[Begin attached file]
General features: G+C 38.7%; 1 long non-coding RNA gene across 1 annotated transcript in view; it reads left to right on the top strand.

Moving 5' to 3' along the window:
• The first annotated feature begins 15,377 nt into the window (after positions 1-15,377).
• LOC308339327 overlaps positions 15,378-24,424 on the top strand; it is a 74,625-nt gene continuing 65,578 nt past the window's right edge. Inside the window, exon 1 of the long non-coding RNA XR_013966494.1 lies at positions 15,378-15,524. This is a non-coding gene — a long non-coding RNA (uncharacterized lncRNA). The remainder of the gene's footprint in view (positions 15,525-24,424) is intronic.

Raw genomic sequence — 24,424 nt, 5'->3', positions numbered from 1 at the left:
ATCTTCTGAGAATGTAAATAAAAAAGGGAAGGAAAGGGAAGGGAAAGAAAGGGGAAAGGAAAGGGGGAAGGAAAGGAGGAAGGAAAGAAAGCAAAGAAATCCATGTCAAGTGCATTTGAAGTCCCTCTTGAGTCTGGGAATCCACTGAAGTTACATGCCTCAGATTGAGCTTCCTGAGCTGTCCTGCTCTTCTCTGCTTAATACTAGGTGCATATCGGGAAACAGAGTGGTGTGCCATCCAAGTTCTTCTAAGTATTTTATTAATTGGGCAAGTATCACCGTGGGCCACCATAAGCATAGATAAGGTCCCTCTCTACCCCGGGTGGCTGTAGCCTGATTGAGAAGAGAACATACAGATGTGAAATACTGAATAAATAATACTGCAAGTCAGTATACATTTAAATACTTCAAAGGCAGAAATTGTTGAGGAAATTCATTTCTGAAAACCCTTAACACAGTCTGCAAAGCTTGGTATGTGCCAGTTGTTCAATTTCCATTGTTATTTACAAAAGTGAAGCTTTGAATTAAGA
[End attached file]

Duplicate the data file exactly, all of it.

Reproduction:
General features: G+C 38.7%; 1 long non-coding RNA gene across 1 annotated transcript in view; it reads left to right on the top strand.

Moving 5' to 3' along the window:
• The first annotated feature begins 15,377 nt into the window (after positions 1-15,377).
• LOC308339327 overlaps positions 15,378-24,424 on the top strand; it is a 74,625-nt gene continuing 65,578 nt past the window's right edge. Inside the window, exon 1 of the long non-coding RNA XR_013966494.1 lies at positions 15,378-15,524. This is a non-coding gene — a long non-coding RNA (uncharacterized lncRNA). The remainder of the gene's footprint in view (positions 15,525-24,424) is intronic.

Raw genomic sequence — 24,424 nt, 5'->3', positions numbered from 1 at the left:
ATCTTCTGAGAATGTAAATAAAAAAGGGAAGGAAAGGGAAGGGAAAGAAAGGGGAAAGGAAAGGGGGAAGGAAAGGAGGAAGGAAAGAAAGCAAAGAAATCCATGTCAAGTGCATTTGAAGTCCCTCTTGAGTCTGGGAATCCACTGAAGTTACATGCCTCAGATTGAGCTTCCTGAGCTGTCCTGCTCTTCTCTGCTTAATACTAGGTGCATATCGGGAAACAGAGTGGTGTGCCATCCAAGTTCTTCTAAGTATTTTATTAATTGGGCAAGTATCACCGTGGGCCACCATAAGCATAGATAAGGTCCCTCTCTACCCCGGGTGGCTGTAGCCTGATTGAGAAGAGAACATACAGATGTGAAATACTGAATAAATAATACTGCAAGTCAGTATACATTTAAATACTTCAAAGGCAGAAATTGTTGAGGAAATTCATTTCTGAAAACCCTTAACACAGTCTGCAAAGCTTGGTATGTGCCAGTTGTTCAATTTCCATTGTTATTTACAAAAGTGAAGCTTTGAATTAAGA